“Based on our daily experience, I would say approximately a third of hotels are closed and a bigger share of them seem unlikely to reopen in the foreseeable future. For [travel agencies], I need not mention the names that were already highlighted by the media, let alone the silent closures. Many ferry and boat operators have also ceased operations and nobody knows if they will ever come back,” said Roemer.
“The industry’s infrastructure has weakened with a part of it breaking away. Capacity will even be more limited. And exactly infrastructure has always been an issue in the Philippines.”
The private sector is finalizing “a position paper” on reopening international borders safely, which it will present to the Philippine Department of Tourism, according to Rajah’s Clemente.
“Just like any other country, there is a struggle between the ministry of health and the tourism ministry,” she said. “We can’t have a zero-risk management. Instead, take some risks but make sure we know how to respond to those risks. We’re echoing the WTTC [World Travel & Tourism Council], which has called for governments to abandon the concept of ‘high-risk countries’ and instead focus on how individual ‘high-risk travelers’ are treated at borders.”
As inbound business became limited, Rajah Travel doubled down on other revenue streams such as its Travel Academy, which was set up in 2018. Since October 2020, the academy has been offering close to 30 virtual training courses, such as tour product development or client contract management, and pivoted some of its employees to train/mentor students.
The pandemic is a huge setback for the Philippines’ National Tourism Development Plan 2016-2022, which envisions 12 million arrivals by 2022.
“It’s painful as we were on track with the plan,” said Clemente. “Parts of it have been implemented, for example, several tourism segments such as education tourism, nature tourism, beach tourism, et cetera, were identified and roadmaps for different products for them created.”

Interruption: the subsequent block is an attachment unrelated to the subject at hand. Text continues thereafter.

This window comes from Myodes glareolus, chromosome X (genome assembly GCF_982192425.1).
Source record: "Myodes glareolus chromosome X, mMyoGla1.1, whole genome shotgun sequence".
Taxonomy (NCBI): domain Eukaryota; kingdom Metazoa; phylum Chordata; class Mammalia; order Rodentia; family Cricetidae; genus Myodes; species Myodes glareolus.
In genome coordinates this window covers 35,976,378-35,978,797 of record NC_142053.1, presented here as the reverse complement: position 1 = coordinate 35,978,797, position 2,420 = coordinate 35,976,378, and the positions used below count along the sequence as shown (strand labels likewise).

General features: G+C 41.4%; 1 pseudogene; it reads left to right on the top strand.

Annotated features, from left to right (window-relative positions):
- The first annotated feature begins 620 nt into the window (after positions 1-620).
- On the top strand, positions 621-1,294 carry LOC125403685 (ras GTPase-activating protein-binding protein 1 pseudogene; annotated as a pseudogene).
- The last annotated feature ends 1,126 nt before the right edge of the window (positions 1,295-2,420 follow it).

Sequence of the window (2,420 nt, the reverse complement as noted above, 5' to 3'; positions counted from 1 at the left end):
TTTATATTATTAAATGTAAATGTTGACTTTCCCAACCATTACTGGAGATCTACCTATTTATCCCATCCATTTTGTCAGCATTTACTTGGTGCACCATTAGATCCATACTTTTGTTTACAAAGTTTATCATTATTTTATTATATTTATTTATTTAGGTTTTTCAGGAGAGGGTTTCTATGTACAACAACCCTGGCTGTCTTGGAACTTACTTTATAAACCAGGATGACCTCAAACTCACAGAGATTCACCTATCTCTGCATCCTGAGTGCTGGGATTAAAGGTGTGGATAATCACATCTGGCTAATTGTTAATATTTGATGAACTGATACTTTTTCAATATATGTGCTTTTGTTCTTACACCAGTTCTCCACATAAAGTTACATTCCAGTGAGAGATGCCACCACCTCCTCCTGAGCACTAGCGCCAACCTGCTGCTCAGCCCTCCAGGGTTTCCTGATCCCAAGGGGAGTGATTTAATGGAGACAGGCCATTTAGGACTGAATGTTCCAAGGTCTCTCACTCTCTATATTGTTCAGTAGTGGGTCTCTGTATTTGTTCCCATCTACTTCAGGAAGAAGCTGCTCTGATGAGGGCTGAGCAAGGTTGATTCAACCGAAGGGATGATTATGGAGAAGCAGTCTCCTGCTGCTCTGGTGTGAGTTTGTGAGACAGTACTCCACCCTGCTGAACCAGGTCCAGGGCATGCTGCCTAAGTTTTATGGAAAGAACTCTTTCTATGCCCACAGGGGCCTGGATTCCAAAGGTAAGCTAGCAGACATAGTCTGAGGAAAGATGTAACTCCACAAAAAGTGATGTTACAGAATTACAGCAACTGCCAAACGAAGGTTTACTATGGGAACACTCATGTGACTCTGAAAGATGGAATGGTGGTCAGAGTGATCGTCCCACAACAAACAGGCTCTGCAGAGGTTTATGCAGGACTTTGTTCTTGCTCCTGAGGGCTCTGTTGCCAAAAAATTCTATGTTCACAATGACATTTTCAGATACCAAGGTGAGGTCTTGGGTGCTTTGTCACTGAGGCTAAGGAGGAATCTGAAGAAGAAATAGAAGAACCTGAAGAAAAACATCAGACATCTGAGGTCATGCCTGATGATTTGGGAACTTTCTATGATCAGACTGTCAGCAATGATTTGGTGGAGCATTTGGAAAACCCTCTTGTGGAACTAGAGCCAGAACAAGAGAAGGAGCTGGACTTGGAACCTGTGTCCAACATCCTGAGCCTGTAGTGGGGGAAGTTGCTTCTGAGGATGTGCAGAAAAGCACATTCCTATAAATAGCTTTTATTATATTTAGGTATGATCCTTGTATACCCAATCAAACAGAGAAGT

Milestones were made in 2019, including all-time high tourism earnings of $9.3 billion, an increase of 21 percent from 2018. This was on the back of 8.2 million arrivals, itself a double-digit 16 percent jump from 2018. The government also extended tax incentives in 2019 for another decade, to encourage investments in tourism sites in destinations such as Cebu, Palawan, Manila, Bataan, Bohol, and Surigao del Norte.
The tourism masterplan prioritized the development of adequate infrastructure, safety and security, and new tourism areas. This resulted in projects such as the opening of new Mactan-Cebu International Airport Terminal 2 and the Bohol-Panglao International Airport in 2018.
But with a freeze on international arrivals, a major income from visa fees has been lost. Moreover, last year, GDP shrunk 9.5 percent, the worst since1947 and more so when viewed against a near 6 percent growth in 2019. It is hard to imagine where the money will be coming from to crank up the tourism masterplan again.
Reliance on private sector is set to increase. One positive cheer has come from its beer conglomerate, San Miguel Corp, which in January said construction had started on its $15 billion New Manila International Airport in Bucalan, 30 kilometers north of Manila. It targets a 2025 opening which, if spot on, would ease congestion at Manila’s Ninoy Aquino International Airport. With a capacity for 100 million passengers a year, the new airport will be the second largest in the world after the new Beijing Daxing International Airport.
“The airline business will be a problem for the next six years. I will get into airlines, mark my word, but six years from now,” said Ramon Ang, president of San Miguel Corp, in this report.
Smaller players, such as Southeast Asia’s budget hotel company RedDoorz, also see future earnings in the Philippines. RedDoorz is converting an interesting Art Deco building in Manila, currently a student dorm with 82 rooms, into its first economy SANS brand in the Philippines. The hotel will be operational in April.
“We are confident that with our digital business model and the market expertise we’ve built in the Philippines, we will be able to make this an exciting new hotel concept in the country,” said RedDoorz founder Amit Saberwal.
Perhaps the one thing that Covid-19 has done is reiterating the importance of private and public sector partnership in building a destination.
“The industry will come out different from this crisis. How much better will depend on whether the private sector and the government can be in one page,” said Clemente.
Courtesy – https://skift.com/